suck in objects but -- according to Einstein's general theory of
relativity that time reversal is possible -- objects that travel through
black holes could theoretically be spewed out of other holes. Such holes
are called white holes. The tunnels that connect black and white holes
are known as wormholes.
The space-time tunnels of another world
Black holes are the final stage of a star's development. But in
extraordinary times, such as the start of the Universe, wormholes could
be created. If the changing nature of space and time is considered, it's
better to think that wormholes appear and disappear. By thinking closely
about wormholes, it's possible to understand that there is a different
world to the one we live on. If we consider both these worlds as being
parallel, wormholes are like a space-time tunnel that joins our world to
Wormholes present time travel opportunities
Kip Sone, a relative theorist, devised a theory where wormholes could
act as time machines. He believed that, according to the principles of
quantum mechanics, if a space ship was strong enough to travel at
something near light speed through a wormhole, time would travel
backwards. By following the principles of the special theory of
relativity that say time moves slower for objects traveling at the speed
of light, it would be possible to travel in time.
Stephen Hawking has dismissed the possibility of creating time
There are a number of factors working against the theory of creating a
time machine and it's better at this stage to consider its construction
impossible. Stephen Hawking has often said that if the effects of
quantum mechanics are considered, the construction of a time machine is
not possible in the real world.
Ever see "Back to the Future"?
Well, I have and it really made me think. Could we travel back through
time? Would it be a two-way trip? Here's what I have to say... At first
I thought, no way, time travel can't be achieved! But when I really
think about it, why not? Let's talk about Einstein. Space and time co-exist.
Giant gravitational forces (such as stars) cause "dents" in this space-time
fabric. Could we possibly "jump" over these dents? In the future maybe,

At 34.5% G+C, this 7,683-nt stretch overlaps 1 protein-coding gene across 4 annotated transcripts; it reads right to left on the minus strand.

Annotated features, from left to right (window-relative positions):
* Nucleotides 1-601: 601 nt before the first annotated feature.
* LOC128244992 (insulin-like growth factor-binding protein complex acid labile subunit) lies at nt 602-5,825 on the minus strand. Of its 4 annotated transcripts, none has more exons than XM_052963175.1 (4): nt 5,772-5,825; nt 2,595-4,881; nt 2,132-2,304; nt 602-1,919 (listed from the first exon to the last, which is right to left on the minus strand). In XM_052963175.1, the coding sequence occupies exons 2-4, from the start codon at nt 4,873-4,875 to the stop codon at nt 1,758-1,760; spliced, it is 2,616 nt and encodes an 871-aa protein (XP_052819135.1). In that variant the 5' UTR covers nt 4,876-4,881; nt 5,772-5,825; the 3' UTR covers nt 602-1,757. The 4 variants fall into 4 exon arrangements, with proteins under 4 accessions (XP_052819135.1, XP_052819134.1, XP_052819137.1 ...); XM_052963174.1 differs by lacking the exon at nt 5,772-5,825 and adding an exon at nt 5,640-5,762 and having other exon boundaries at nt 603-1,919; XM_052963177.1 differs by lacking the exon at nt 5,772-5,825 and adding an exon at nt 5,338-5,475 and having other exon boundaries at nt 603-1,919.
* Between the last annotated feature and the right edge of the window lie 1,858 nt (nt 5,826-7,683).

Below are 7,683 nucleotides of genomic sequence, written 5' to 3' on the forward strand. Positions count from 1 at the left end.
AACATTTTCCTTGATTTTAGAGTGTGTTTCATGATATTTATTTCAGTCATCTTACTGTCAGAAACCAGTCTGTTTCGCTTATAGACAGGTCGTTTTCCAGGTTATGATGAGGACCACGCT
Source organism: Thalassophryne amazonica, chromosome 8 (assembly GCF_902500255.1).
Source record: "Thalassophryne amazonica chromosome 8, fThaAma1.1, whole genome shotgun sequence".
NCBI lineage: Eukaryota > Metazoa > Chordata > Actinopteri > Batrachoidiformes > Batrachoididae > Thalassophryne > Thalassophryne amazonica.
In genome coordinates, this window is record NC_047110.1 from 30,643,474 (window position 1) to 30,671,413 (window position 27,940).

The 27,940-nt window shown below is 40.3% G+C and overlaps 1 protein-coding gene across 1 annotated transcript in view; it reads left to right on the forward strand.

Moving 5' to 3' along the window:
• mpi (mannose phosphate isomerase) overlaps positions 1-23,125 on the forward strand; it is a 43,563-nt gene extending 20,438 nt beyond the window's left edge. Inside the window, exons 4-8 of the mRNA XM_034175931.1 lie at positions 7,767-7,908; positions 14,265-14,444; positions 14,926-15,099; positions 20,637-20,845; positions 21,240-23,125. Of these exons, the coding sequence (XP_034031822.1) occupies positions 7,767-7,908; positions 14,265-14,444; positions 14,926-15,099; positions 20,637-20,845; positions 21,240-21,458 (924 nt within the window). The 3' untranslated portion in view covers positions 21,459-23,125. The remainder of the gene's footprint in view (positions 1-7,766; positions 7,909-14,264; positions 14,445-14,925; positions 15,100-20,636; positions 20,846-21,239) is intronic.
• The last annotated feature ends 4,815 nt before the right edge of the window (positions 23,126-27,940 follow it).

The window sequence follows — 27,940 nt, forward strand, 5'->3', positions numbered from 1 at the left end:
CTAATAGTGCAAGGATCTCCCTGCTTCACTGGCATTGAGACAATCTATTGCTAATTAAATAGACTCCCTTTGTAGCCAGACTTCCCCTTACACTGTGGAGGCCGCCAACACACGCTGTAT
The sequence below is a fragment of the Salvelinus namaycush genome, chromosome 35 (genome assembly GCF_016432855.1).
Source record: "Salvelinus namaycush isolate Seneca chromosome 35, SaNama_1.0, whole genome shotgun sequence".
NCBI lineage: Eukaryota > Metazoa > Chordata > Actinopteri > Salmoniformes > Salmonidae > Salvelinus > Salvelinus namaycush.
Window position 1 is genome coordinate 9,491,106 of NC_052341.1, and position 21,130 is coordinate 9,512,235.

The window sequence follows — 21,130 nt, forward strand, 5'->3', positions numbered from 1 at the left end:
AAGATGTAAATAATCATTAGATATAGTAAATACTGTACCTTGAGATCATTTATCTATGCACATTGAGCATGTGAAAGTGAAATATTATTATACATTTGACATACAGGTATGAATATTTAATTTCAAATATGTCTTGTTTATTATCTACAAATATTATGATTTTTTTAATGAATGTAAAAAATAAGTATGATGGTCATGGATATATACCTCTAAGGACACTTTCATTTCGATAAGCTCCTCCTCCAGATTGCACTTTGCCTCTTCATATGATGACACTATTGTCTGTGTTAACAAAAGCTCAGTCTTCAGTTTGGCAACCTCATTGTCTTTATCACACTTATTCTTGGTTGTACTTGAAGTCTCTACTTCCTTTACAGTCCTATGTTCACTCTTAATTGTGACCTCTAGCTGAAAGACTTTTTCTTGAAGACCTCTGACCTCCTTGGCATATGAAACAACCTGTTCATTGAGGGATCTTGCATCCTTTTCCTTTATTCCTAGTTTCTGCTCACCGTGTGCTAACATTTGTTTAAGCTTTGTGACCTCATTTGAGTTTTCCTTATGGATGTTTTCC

but for now we have to think realistic. If you don't know already, if
you travel even close to the speed of light, time starts to slow down.
Back on Earth though time goes at normal speed therefore the people on
Earth will age faster since time is going faster for them. That's one
way you could get to the future faster.
What about going back in time? You'd
need a giant ferris wheel o' time travel. It would of course have to
spin at the speed of light and it would have to have tremendous mass!
You could in theory beat the light to where it was heading and again in
theory arrive back in time by beating the light to it's intended
Here's where I try to explain
complicated things. Hold on. Two-way time travel is going to a point in
time and then returning to the point you came from. Such a journey is
said to open a closed timelike loop (CTL). The problem with this is, if
you go back in time and cause the (accidental, inadvertently, whatever)
death of your maternal grandmother before you mom was born you would
have therefore never been born and never made the trip. So the journey
never happened and granny didn't die after all. In which case the time
traveler HAS been born...and so on. Causality is a hypothetical law that
says causes always precede effects. That theory does give us reason to
believe we can open a CTL.
When an electron/positron pair is made
out of gamma radiation, the positron may annihilate with a different
electron, leaving it's original partner free. Feynman pointed out that
this is exactly equivalent to a single electron bouncing off a gamma ray
and traveling backward in time before bouncing off a second gamma ray
and continuing it's path into the future. Got it?
Many geniuses, in my opinion, have
come up with their theories of two-way time travel. From tipping light
cones to my rotating cylinder theory, it is complex! Thanks to John
Gibbin's book, "Unveiling the Edge of Time", I better understand these
ideas and it's the source of my information.
Curved space time
It isn't space which is curved
it's spacetime. When I talk about curved space I'm not being very
accurate. The reason I do talk about curved space is because it's easier
to understand than curved spacetime. Spacetime is a fusion of space and
time; we put the two together because they are not independent. They may
appear to be independent in every day life but they're noticeably
connected if you travel at near light speed.
What does it mean for space to be curved? Moving through curved space is
not the same as driving down a curved road, because when you're moving
through curved space, you think you're travelling in a straight line.
How can this be? Imagine approaching an area of great curvature, which
therefore is very hard to traverse. The easiest way to get to the other
side is to go around, rather than through. Thus the line (which is the
shortest distance between two points, as defined by geometry) of your
path is not straight, but curved. Such a line is called a geodesic.
In our universe, things travel along geodesics of spacetime.
Because these geodesics are curved by the presence of matter, an
object's geodesic will curve inward toward a massive body. We observe
this effect as gravitation. Light, too, travels along geodesics, and its
path is bent and curved as it speeds through spacetime.